Huffington Post | It’s Time to Close Rikers

December 2, 2015
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An enhanced supervision housing unit on Rikers Island in New York, Thursday, March 12, 2015. New York City Mayor Bill de Blasio has unveiled a comprehensive plan to curb jail violence after a visit to the problem-plagued Rikers Island jail complex. (AP Photo/Seth Wenig)

An enhanced supervision housing unit on Rikers Island in New York, Thursday, March 12, 2015. New York City Mayor Bill de Blasio has unveiled a comprehensive plan to curb jail violence after a visit to the problem-plagued Rikers Island jail complex. (AP Photo/Seth Wenig) Taken from Huffington Post Crime

The Huffington Post published an article It’s Time to Close Rikers, by Glenn Martin, Founder and President of JustLeadershipUSA, discussing the event Rikers Island: Reform it or Shut it Down? hosted at The New School and co-sponsored by the Center for New York City AffairsJustLeadershipUSA, and the Humanities Action Lab:

“Last week, my organization, JustLeadershipUSA joined the Center for New York City Affairs at the New School in hosting a major forum about the future of Rikers Island, New York City’s long-troubled jail complex. With an impressive speaker list – including NYC Comptroller Scott Stringer and former NYC Correction Commissioner Martin Horn — and nearly 500 attendees including government officials and media, the forum represented an important step in the movement to close Rikers and fix the City’s broken criminal justice system.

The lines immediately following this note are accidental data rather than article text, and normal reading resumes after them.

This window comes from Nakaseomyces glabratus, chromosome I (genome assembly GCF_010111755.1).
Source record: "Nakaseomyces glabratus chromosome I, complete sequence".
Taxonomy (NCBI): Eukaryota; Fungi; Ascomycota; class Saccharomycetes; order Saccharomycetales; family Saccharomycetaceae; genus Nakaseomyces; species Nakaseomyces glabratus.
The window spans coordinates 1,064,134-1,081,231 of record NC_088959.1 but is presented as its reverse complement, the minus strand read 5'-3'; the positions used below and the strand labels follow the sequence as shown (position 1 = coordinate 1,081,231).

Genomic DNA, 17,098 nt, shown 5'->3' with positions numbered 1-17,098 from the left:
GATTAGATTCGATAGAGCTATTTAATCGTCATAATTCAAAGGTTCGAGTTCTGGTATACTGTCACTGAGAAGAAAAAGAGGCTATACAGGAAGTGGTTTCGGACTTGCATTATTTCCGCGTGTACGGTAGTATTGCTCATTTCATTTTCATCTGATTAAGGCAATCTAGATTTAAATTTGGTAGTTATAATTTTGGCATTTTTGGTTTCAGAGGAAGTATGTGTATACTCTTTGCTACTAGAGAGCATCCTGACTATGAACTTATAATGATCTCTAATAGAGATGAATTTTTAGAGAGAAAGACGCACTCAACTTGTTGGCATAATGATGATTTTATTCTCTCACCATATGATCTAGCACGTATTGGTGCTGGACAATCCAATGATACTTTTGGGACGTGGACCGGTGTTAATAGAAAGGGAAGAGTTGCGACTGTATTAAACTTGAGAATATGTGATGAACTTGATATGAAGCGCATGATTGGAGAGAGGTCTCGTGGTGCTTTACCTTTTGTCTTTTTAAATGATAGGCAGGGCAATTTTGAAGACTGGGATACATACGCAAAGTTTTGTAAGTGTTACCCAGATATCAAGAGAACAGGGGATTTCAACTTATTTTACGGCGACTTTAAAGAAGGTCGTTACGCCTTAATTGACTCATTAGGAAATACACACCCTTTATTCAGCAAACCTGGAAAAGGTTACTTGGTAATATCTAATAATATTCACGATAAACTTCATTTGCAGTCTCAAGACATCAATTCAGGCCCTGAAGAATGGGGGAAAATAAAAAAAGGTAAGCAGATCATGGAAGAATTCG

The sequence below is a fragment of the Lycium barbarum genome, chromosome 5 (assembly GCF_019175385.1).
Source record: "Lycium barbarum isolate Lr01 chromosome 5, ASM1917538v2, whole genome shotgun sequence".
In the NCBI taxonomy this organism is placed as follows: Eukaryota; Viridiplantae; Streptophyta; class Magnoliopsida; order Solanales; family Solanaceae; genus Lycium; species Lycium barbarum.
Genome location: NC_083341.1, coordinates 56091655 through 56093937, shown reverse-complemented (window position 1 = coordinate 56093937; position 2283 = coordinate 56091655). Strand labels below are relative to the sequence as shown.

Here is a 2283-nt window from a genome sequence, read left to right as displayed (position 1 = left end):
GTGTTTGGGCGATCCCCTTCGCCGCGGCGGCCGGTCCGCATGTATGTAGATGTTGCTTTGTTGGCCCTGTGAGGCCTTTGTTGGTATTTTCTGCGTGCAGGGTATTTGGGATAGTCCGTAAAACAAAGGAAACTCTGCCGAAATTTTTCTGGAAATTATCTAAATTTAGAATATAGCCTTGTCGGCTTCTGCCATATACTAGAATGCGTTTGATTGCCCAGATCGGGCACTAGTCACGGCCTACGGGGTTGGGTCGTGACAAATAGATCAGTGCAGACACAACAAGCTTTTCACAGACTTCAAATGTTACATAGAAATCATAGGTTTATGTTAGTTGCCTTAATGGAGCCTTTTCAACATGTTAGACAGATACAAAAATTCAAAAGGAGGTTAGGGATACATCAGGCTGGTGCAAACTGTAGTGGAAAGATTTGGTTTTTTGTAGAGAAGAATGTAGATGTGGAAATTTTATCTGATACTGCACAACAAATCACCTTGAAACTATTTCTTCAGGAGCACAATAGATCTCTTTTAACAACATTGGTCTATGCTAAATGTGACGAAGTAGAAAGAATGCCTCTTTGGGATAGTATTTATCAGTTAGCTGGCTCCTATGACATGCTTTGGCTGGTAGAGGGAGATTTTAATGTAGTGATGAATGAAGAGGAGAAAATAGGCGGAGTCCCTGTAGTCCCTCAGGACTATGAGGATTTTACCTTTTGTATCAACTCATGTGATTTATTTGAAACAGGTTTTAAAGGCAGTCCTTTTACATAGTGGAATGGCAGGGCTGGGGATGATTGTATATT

“Rikers Island and its 10 jail complexes loom over the East River, where they remain largely out of sight, if not out of mind. But on any given day, nearly 10,000 New Yorkers languish there, exposed to a “deep-seated culture of violence,” in the words ofa report issued last year by the US Attorney for the Southern District of NY. People who are held on Rikers — the majority without being convicted of a crime and simply because they can’t afford bail — must survive barbaric conditions. Many don’t survive at all. Jason Echevvaria and Carlos Mercado both died on Rikers. Victor Woods went into a violent seizure while a guard sat watching him and drinking a cup of coffee. Since 2010, stabbings and slashings have doubled. In 2014 alone, ten peopled died.

“…when I attended Bill de Blasio’s Mayoral Inauguration on January 1, 2014[,] I joined hundreds of other New Yorkers braving unbelievably frigid temperatures to watch the City usher in a new era. The Mayor’s words brought hope to the audience as he spoke about the Tale of Two Cities in NYC: “We are called to put an end to economic and social inequalities that threaten to unravel the city we love.” The more he mentioned the Tale of Two Cities, the more I wondered whether he understood that there was a third city: Rikers Island, a place where human beings, including children like Kalief Browder, are robbed of their sanity, their dignity, their families, their communities and sometimes, their lives.”

Click here to read the article in full.

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